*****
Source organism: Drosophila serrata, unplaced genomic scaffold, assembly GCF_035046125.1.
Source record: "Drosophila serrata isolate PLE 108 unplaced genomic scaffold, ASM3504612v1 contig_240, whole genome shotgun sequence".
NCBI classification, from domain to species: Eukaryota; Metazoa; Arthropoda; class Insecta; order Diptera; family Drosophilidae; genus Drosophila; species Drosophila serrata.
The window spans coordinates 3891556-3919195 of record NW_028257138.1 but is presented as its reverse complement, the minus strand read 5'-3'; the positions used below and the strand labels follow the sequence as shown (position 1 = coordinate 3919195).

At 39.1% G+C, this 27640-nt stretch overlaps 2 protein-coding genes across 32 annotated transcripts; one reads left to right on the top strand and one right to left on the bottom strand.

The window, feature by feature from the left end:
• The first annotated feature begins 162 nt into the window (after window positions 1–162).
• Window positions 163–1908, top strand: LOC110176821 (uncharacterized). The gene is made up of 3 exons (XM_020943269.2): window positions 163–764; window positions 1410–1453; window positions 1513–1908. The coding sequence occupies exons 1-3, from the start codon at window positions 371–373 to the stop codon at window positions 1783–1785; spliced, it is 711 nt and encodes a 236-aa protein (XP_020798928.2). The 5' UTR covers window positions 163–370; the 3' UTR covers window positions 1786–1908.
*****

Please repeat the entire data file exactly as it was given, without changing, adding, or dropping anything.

Source organism: Drosophila serrata, unplaced genomic scaffold, assembly GCF_035046125.1.
Source record: "Drosophila serrata isolate PLE 108 unplaced genomic scaffold, ASM3504612v1 contig_240, whole genome shotgun sequence".
NCBI classification, from domain to species: Eukaryota; Metazoa; Arthropoda; class Insecta; order Diptera; family Drosophilidae; genus Drosophila; species Drosophila serrata.
The window spans coordinates 3891556-3919195 of record NW_028257138.1 but is presented as its reverse complement, the minus strand read 5'-3'; the positions used below and the strand labels follow the sequence as shown (position 1 = coordinate 3919195).

At 39.1% G+C, this 27640-nt stretch overlaps 2 protein-coding genes across 32 annotated transcripts; one reads left to right on the top strand and one right to left on the bottom strand.

The window, feature by feature from the left end:
• The first annotated feature begins 162 nt into the window (after window positions 1–162).
• Window positions 163–1908, top strand: LOC110176821 (uncharacterized). The gene is made up of 3 exons (XM_020943269.2): window positions 163–764; window positions 1410–1453; window positions 1513–1908. The coding sequence occupies exons 1-3, from the start codon at window positions 371–373 to the stop codon at window positions 1783–1785; spliced, it is 711 nt and encodes a 236-aa protein (XP_020798928.2). The 5' UTR covers window positions 163–370; the 3' UTR covers window positions 1786–1908.